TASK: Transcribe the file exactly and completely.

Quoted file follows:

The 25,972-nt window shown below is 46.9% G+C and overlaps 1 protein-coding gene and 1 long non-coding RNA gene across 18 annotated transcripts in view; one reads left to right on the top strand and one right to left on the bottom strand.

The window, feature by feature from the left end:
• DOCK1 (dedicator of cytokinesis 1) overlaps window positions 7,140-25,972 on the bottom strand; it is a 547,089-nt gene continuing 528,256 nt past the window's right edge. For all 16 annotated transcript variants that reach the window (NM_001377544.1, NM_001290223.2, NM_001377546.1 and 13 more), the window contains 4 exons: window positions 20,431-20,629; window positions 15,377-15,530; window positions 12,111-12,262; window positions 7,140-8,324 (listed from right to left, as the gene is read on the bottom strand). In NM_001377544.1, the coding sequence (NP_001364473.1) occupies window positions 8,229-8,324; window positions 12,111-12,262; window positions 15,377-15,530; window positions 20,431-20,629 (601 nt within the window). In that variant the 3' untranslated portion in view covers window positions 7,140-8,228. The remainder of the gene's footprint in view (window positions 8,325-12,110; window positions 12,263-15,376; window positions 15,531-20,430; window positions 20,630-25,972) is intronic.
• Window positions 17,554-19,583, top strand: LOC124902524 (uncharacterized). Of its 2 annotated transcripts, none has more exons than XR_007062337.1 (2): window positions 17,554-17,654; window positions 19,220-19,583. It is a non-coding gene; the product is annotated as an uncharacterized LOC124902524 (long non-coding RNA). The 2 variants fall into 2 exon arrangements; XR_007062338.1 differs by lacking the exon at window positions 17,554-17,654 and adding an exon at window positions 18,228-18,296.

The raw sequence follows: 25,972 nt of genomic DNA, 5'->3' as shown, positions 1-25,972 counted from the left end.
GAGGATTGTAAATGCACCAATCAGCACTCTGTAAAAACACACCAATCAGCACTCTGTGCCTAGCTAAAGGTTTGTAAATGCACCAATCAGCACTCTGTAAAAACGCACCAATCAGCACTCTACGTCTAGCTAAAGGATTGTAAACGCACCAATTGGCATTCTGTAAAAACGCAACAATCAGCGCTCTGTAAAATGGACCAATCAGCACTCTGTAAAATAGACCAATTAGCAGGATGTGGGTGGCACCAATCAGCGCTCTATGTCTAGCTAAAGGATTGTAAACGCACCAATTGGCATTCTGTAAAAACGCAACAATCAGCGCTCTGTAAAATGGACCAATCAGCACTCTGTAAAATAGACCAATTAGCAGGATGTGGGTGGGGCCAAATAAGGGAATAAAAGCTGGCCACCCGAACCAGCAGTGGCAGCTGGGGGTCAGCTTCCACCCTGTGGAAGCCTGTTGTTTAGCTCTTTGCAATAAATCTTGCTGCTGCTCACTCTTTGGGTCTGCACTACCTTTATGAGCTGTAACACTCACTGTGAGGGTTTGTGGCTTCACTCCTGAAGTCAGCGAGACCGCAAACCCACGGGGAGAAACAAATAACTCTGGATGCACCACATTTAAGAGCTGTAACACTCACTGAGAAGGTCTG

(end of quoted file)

The 25,972-nt window shown below is 46.9% G+C and overlaps 1 protein-coding gene and 1 long non-coding RNA gene across 18 annotated transcripts in view; one reads left to right on the top strand and one right to left on the bottom strand.

The window, feature by feature from the left end:
• DOCK1 (dedicator of cytokinesis 1) overlaps window positions 7,140-25,972 on the bottom strand; it is a 547,089-nt gene continuing 528,256 nt past the window's right edge. For all 16 annotated transcript variants that reach the window (NM_001377544.1, NM_001290223.2, NM_001377546.1 and 13 more), the window contains 4 exons: window positions 20,431-20,629; window positions 15,377-15,530; window positions 12,111-12,262; window positions 7,140-8,324 (listed from right to left, as the gene is read on the bottom strand). In NM_001377544.1, the coding sequence (NP_001364473.1) occupies window positions 8,229-8,324; window positions 12,111-12,262; window positions 15,377-15,530; window positions 20,431-20,629 (601 nt within the window). In that variant the 3' untranslated portion in view covers window positions 7,140-8,228. The remainder of the gene's footprint in view (window positions 8,325-12,110; window positions 12,263-15,376; window positions 15,531-20,430; window positions 20,630-25,972) is intronic.
• Window positions 17,554-19,583, top strand: LOC124902524 (uncharacterized). Of its 2 annotated transcripts, none has more exons than XR_007062337.1 (2): window positions 17,554-17,654; window positions 19,220-19,583. It is a non-coding gene; the product is annotated as an uncharacterized LOC124902524 (long non-coding RNA). The 2 variants fall into 2 exon arrangements; XR_007062338.1 differs by lacking the exon at window positions 17,554-17,654 and adding an exon at window positions 18,228-18,296.

The raw sequence follows: 25,972 nt of genomic DNA, 5'->3' as shown, positions 1-25,972 counted from the left end.
GAGGATTGTAAATGCACCAATCAGCACTCTGTAAAAACACACCAATCAGCACTCTGTGCCTAGCTAAAGGTTTGTAAATGCACCAATCAGCACTCTGTAAAAACGCACCAATCAGCACTCTACGTCTAGCTAAAGGATTGTAAACGCACCAATTGGCATTCTGTAAAAACGCAACAATCAGCGCTCTGTAAAATGGACCAATCAGCACTCTGTAAAATAGACCAATTAGCAGGATGTGGGTGGCACCAATCAGCGCTCTATGTCTAGCTAAAGGATTGTAAACGCACCAATTGGCATTCTGTAAAAACGCAACAATCAGCGCTCTGTAAAATGGACCAATCAGCACTCTGTAAAATAGACCAATTAGCAGGATGTGGGTGGGGCCAAATAAGGGAATAAAAGCTGGCCACCCGAACCAGCAGTGGCAGCTGGGGGTCAGCTTCCACCCTGTGGAAGCCTGTTGTTTAGCTCTTTGCAATAAATCTTGCTGCTGCTCACTCTTTGGGTCTGCACTACCTTTATGAGCTGTAACACTCACTGTGAGGGTTTGTGGCTTCACTCCTGAAGTCAGCGAGACCGCAAACCCACGGGGAGAAACAAATAACTCTGGATGCACCACATTTAAGAGCTGTAACACTCACTGAGAAGGTCTG